# Programming for Network Research

Erick Peirson, PhD | erick.peirson@asu.edu | @captbarberousse

Last updated 20 January, 2016

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In [1]:

import random    # Ignore me for now!

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## 3. Flow control: if, elif, else, and friends.

In most real-life programming situations, you'll need to do more than a linear set of procedures. Your programs will need to be able to make decisions based on a range of possible conditions. In this notebook we'll talk about how to perform logical operations.

### 3.1. `if` and `else`

The simplest form of decision-making in Python is dichotomous: if some condition is true, then do something; otherwise, do something else. If the weather is nice, then I'll wear sandals; otherwise, I'll wear shoes. If Moe and Curly win the election, I'll move to Norway; otherwise, I'll stay in New York. Notice the pattern: if...then...otherwise. In Python, we can write those kind of instructions almost as I've written the sentences above, using the statements `if` and `else`.

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In [9]:

x = random.random() # This generates a random float between 0. and 1.

if x < 1./292000000:    # That there's some pretty low odss.
print 'I won the powerball!'
else:
print ':-('

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:-(

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`if` says, "if the following statement is True*, then do the following...". Don't foget the colon (:) afterwards, too. The part after the `if` statement, `print 'I won....`, is indented, so that Python knows which part should be conditionally executed.

`else` says, "otherwise, do this...". Don't forget the colon! `else` is at the same level of indentation as the `if` statement, so that Python knows they go together. The part afterward, `print ':-('`, is indented, so that Python knows it's the part of the code that will get run in the "otherwise" case.

* In Python, the statement need only by "truthy" to be considered True. That is, it could be True, not 0 (or 0.0), or not an empty string.

There are all kinds of comparative operators. For a complete list, see this page.

Here's an example of how to check whether or not a particular item is contained within a list. Say, for example, that I have a list of invitees for a super-secret-underground LAN party, and I want to know if my friend is on the list.

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In [15]:

invitees = ['Jack', 'Jane', 'Jim', 'Jill', 'Joseph', 'Jay', 'Josephus']
myfriend = 'Greg'

if myfriend in invitees:
print 'w00t!'
else:
print 'l4me'

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l4me

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If I were to win the Powerball AND my friend could come to the LAN party, it would be a pretty great day. I can check for both of those things in one statement, using the `and` operator.

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In [16]:

x = random.random()    # Come on, lucky numbers!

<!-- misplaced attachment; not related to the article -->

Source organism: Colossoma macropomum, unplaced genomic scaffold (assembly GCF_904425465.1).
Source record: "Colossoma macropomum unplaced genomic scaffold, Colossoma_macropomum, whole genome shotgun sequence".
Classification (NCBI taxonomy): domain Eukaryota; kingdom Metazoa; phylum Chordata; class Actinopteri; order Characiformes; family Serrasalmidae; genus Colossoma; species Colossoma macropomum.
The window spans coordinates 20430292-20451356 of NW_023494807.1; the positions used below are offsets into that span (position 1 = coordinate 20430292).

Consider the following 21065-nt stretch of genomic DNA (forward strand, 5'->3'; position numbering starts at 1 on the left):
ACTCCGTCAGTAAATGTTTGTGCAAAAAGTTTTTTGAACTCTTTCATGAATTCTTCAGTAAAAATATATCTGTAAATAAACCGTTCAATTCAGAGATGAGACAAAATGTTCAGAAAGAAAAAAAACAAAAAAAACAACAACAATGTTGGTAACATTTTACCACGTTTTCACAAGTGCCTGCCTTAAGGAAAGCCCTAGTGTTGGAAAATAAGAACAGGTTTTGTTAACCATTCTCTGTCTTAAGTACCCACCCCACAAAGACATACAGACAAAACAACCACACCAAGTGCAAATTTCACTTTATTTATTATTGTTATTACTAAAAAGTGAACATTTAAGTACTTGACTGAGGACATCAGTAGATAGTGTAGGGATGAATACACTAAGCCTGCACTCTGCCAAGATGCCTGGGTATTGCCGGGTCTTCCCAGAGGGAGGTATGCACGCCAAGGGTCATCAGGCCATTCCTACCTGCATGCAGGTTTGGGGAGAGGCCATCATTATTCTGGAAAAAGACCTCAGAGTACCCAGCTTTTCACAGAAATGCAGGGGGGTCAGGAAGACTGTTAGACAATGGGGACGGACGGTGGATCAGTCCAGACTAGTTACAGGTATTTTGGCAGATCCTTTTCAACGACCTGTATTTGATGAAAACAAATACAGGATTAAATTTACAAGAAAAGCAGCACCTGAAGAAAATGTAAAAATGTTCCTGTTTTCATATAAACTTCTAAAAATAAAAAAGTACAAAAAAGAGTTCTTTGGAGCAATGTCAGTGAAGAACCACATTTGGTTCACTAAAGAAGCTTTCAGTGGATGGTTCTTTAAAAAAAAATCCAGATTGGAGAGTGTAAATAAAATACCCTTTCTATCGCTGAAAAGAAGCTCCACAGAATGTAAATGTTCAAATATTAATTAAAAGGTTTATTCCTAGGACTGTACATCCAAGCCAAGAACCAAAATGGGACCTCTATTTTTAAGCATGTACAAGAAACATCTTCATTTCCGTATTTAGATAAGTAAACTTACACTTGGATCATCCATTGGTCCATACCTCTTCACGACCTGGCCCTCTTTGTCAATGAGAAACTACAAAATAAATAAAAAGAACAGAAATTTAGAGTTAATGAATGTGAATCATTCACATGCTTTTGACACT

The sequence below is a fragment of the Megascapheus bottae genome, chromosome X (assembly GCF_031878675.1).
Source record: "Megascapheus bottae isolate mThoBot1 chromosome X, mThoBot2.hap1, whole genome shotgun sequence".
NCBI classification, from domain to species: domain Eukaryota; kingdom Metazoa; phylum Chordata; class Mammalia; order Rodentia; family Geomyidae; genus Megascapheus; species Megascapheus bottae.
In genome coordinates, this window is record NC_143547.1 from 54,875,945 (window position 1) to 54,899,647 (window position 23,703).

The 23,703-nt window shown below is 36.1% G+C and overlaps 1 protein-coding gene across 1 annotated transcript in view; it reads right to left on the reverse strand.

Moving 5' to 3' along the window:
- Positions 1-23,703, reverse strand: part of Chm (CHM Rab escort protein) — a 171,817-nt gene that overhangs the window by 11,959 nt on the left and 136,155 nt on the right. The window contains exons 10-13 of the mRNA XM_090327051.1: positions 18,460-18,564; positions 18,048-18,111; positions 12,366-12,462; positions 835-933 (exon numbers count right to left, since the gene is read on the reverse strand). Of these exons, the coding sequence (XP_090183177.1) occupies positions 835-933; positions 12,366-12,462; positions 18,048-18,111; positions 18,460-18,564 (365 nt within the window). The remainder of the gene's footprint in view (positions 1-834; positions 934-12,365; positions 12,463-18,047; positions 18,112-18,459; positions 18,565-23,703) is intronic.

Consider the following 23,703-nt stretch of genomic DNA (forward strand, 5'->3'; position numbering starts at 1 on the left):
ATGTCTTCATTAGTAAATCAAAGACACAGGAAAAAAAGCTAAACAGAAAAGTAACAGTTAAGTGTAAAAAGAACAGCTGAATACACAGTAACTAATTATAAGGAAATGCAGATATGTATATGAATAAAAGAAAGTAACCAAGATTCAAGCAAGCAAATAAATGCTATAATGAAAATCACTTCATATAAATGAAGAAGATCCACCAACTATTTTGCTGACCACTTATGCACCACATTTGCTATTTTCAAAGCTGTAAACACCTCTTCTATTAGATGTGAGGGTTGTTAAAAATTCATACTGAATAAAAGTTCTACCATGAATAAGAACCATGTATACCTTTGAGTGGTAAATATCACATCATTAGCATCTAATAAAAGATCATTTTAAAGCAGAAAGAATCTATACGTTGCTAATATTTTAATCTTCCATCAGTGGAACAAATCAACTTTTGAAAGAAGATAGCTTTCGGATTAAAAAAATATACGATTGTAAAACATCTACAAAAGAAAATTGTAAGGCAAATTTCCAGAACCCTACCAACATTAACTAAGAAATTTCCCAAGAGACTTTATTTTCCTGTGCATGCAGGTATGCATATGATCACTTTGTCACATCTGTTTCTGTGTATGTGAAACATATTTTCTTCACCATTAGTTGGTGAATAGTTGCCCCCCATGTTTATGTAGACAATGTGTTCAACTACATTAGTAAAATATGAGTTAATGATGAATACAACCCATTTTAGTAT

if myfriend in invitees and x < 1./292000000:
print 'Best day ever!'
else:
print 'meh.'

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meh.

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Right, pretty unlucky. But I could get over my disappointment if I saw a puppy. So I'll throw in an `or` operator.

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In [17]:

x = random.random()    # I gamble for the thrill.
is_there_a_puppy = True

if (myfriend in invitees and x < 1./292000000) or is_there_a_puppy:
print "This was much more likely, and I've adjusted my expectations."
else:
print ':-|'

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This was much more likely, and I've adjusted my expectations.

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Notice that I threw in some parentheses to group my evaluations. In the example above, the statement

```if (myfriend in invitees and x < 1./292000000) or is_there_a_puppy:
```

evaluates as

```if (False and False) or True:
```

which gets further simplified to

```if False or True:
```

which is just

```if True:
```

### 3.2. `elif`

Quite often I want to make a decision that has more than two potential outcomes. Sure, if it's sunny outside I'm down for sandals, otherwise I'd rather wear shoes. But if it's a blizzard, I'm going for snow boots. Consider the `elif` operator (short for "else if"):

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In [20]:

weather = 'blizzard'
footwear = None    # I know that I'm wearing something, but I'm not sure what yet.

if weather == 'sunny':      # ``==`` means "equal to".
footwear = 'sandals'    # ``=`` means "assign the expression on the right to the variable on the left."
elif weather == 'blizzard':
footwear = 'snow boots'
else:
footwear = 'shoes'

print footwear

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snow boots

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You can use as many `elif`s as you like!

``````

In [21]:

weather = 'cows'
footwear = None

if weather == 'sunny':
footwear = 'sandals'
elif weather == 'blizzard':
footwear = 'snow boots'
elif weather == 'rain':
footwear = 'galoshes'
elif weather == 'cows':
footwear = 'run away!'
else:
footwear = 'shoes'

print footwear

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``````

run away!

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### 3.3. Doing things over and over and over.